The combination of true and complement bank address lines to which the block is connected after testing depends upon the bank to which that block is assigned.

Refresh Bus

In the case of a DRAM, there is an additional refresh address bus 571. This bus is driven by one of several counters, such as counter 1013 (FIG. 8A), which are provided in center channel 101. The structure of refresh bus 571 is similar to that of read/write address bus 561, and includes 9 cell address lines and 12 bank address lines. Refresh bus 571 is different from the read/write address bus 561 in that the 9 cell address lines include row but not column address lines because all columns in a row of a block are refreshed simultaneously.

Shared Data Bus Lines

As shown in FIG. 6B, the blocks are preferably arranged in pairs, one member of the pair oriented as rotated 180° around an axis perpendicular to the plane of the drawing from the other member of the pair. Bit lines extend vertically (in the plane of the drawing) in the metal 2 layer from one block across the boundary of the adjacent block of the pair but do not connect electrically. Memory block 481c includes write enable line 453c, data line 451c, and data line 452c, which extend into the region of block 481a. Block 481a includes write enable line 453a, bit line 451a, and bit line 452a, which extend into the region of block 481c. These lines are electrically isolated from each other and the lines from block 481a are electrically isolated from any part of block 481c into which they extend, leaving blocks 481a and 481c electrically isolated from each other before testing. The geometry shown in FIG. 6B, in which all of vertically extending lines 451a, 452c, 453a, 451c, 452a, and 453c share a horizontal band above which data lines of metal 3 extend, provides that any of these lines may be connected to any of the metal 3 data lines extending horizontally above them. This pairing allows for the sharing of the data I/O and write enable bus. The block pairs are replicated in a regular matrix over the entire surface of the wafer except for a small band of approximately 3 mm width around the circumference of the wafer. This regular matrix consequently forms repeating rows of block pairs, the rows being of different lengths in a round silicon wafer.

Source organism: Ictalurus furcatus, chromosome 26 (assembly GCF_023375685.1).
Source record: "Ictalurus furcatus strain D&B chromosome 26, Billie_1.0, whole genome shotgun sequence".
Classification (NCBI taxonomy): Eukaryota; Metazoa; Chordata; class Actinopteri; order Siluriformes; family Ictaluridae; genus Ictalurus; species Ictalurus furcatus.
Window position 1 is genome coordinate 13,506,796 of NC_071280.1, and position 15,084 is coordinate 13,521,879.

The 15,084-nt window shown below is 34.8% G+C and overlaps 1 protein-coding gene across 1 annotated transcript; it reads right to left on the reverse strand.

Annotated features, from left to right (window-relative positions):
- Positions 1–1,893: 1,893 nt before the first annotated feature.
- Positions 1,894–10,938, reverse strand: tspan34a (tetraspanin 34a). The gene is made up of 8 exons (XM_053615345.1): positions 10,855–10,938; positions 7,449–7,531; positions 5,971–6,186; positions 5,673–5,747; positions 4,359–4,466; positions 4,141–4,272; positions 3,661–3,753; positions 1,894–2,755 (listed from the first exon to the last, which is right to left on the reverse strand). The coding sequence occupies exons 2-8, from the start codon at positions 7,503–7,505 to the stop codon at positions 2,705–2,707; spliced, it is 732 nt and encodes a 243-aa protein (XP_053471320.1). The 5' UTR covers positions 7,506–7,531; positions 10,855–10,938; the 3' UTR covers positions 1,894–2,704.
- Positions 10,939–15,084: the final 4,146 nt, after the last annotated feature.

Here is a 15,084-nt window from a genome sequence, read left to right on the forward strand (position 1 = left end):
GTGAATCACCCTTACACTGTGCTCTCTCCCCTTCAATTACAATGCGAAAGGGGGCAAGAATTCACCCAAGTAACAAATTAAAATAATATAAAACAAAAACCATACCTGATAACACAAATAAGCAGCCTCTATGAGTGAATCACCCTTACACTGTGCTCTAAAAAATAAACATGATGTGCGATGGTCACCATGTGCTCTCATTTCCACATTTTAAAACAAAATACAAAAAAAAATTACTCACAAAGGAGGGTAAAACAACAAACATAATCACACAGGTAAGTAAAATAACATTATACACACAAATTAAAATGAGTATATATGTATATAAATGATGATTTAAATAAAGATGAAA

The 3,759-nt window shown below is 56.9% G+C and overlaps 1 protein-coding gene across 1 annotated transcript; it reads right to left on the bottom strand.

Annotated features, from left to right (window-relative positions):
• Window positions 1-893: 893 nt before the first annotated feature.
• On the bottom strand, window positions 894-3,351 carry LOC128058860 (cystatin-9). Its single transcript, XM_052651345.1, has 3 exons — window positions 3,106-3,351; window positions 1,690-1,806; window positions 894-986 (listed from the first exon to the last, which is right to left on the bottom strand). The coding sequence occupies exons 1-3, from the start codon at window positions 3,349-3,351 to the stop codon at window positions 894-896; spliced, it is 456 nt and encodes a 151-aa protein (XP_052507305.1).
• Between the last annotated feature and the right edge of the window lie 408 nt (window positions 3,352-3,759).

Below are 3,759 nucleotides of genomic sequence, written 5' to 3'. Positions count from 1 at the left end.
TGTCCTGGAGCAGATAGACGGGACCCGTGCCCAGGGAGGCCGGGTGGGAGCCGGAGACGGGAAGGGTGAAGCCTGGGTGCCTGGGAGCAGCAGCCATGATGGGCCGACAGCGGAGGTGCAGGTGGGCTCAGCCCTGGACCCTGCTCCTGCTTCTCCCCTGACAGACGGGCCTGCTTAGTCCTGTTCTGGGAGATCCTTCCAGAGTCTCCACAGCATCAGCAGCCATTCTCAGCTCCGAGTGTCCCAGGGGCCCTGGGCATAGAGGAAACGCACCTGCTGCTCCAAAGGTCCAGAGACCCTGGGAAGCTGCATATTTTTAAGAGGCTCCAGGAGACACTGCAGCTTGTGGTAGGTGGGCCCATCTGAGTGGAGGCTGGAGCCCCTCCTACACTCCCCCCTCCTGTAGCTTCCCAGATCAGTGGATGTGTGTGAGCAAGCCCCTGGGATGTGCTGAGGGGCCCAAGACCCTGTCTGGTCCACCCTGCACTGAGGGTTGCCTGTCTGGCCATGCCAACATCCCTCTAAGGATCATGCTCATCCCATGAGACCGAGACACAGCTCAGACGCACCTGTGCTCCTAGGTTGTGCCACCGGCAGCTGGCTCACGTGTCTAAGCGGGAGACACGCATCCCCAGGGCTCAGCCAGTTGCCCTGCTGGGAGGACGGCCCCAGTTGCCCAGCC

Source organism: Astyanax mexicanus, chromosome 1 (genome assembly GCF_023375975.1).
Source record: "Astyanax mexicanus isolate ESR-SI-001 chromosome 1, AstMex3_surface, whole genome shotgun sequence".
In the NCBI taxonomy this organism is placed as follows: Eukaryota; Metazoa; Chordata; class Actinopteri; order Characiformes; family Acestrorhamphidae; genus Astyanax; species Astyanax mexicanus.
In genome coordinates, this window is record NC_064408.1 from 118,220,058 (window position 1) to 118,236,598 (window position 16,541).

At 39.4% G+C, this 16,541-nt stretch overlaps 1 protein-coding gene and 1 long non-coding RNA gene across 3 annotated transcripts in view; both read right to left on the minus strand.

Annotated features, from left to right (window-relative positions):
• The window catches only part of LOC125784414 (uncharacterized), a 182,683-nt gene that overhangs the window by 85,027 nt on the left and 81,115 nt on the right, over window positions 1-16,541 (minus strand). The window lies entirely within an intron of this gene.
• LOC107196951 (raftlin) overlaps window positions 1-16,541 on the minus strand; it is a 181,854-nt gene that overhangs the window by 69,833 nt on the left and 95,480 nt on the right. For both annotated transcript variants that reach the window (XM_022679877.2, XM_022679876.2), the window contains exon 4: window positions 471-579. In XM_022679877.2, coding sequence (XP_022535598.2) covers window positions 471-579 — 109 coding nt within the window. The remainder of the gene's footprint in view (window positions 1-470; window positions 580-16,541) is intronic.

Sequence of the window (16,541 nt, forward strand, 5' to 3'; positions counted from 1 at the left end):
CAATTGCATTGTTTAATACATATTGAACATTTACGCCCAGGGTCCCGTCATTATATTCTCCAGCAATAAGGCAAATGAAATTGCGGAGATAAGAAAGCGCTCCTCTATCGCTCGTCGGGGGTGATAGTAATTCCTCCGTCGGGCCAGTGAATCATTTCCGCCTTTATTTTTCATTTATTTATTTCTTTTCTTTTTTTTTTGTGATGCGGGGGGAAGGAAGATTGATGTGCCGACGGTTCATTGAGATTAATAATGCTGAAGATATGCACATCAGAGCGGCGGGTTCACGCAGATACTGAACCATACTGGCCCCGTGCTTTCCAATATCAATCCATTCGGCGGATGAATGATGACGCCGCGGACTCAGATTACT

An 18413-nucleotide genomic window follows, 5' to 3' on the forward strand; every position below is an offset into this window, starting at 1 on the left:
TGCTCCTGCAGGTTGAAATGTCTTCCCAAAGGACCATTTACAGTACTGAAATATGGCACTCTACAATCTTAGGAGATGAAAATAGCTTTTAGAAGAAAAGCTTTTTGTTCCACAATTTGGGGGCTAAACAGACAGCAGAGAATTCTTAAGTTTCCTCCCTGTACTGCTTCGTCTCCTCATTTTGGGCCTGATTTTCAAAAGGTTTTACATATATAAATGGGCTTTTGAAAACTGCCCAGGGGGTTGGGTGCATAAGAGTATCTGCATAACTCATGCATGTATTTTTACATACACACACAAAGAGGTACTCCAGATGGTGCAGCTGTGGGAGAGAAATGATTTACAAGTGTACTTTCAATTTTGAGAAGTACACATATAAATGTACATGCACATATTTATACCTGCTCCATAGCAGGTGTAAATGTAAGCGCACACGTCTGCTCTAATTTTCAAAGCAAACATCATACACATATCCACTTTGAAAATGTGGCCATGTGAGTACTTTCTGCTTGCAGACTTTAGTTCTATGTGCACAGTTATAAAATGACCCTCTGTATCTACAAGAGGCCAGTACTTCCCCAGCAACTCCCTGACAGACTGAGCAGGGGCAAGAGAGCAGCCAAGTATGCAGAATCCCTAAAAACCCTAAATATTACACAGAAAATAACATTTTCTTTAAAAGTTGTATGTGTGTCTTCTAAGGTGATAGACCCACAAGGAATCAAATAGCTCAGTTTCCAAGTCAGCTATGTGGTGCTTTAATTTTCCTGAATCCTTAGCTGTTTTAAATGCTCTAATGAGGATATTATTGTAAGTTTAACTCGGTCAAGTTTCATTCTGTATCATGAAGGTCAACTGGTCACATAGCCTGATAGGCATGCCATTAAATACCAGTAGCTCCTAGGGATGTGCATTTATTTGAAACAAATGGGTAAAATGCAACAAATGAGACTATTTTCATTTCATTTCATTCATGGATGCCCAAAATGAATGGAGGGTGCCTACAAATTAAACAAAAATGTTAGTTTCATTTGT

Center Channel Segments

Center channel 101 is arranged in segments, of which segment 111 is labeled in FIG. 2. The segments are preferably identical. FIG. 8A and FIG. 8B show a portion of a segment of center channel 101. Segments such as shown in FIG. 8A and FIG. 8B repeat throughout center channel 101, providing many more clocks, counters, logic functions, and buffers than needed. Thus, if some of these are found defective, the wafer can still be connected after testing to use only good clocks, counters, logic functions and buffers. There may be five to twenty-five center channel segments. Each segment provides a clock, a counter, other logic functions, buffers, and contact pads. Only one clock and one counter are needed for refreshing a wafer scale DRAM, thus there is multiple redundancy for these functions. However, the space for providing an excess of these essential functions is small. A few hundred buffers may be needed and twice the number may be provided to assure an adequate number, again at a small cost in space. The present embodiment provides 400 bonding pads when 394 will be used. This smaller degree of redundancy in bonding pads allows for some defects, as will be discussed in the section on blocks that fail at burn-in, and yet minimizes the excess additional space needed for the large contact pads.

The 400 bonding pads of which pads 102a, 102b, 102c, and 102d are shown in FIG. 6A and FIG. 8A are preferably vertically aligned with adjacent pads such that if the 400 exterior lines (103 of FIG. 3) to be attached to the 400 pads are held in a common medium, the 400 lines can be simultaneously brought into position against the 400 pads and attached. The bonding pads are preferably shaped with multiple redundant portions such as 102a1, 102a2, and 102a3 in FIG. 8A to have sufficient size that an external line can be attached to one portion of the pad, then removed and another set of external lines attached to different portions of the pads in the event the first portions were damaged in the process of removal.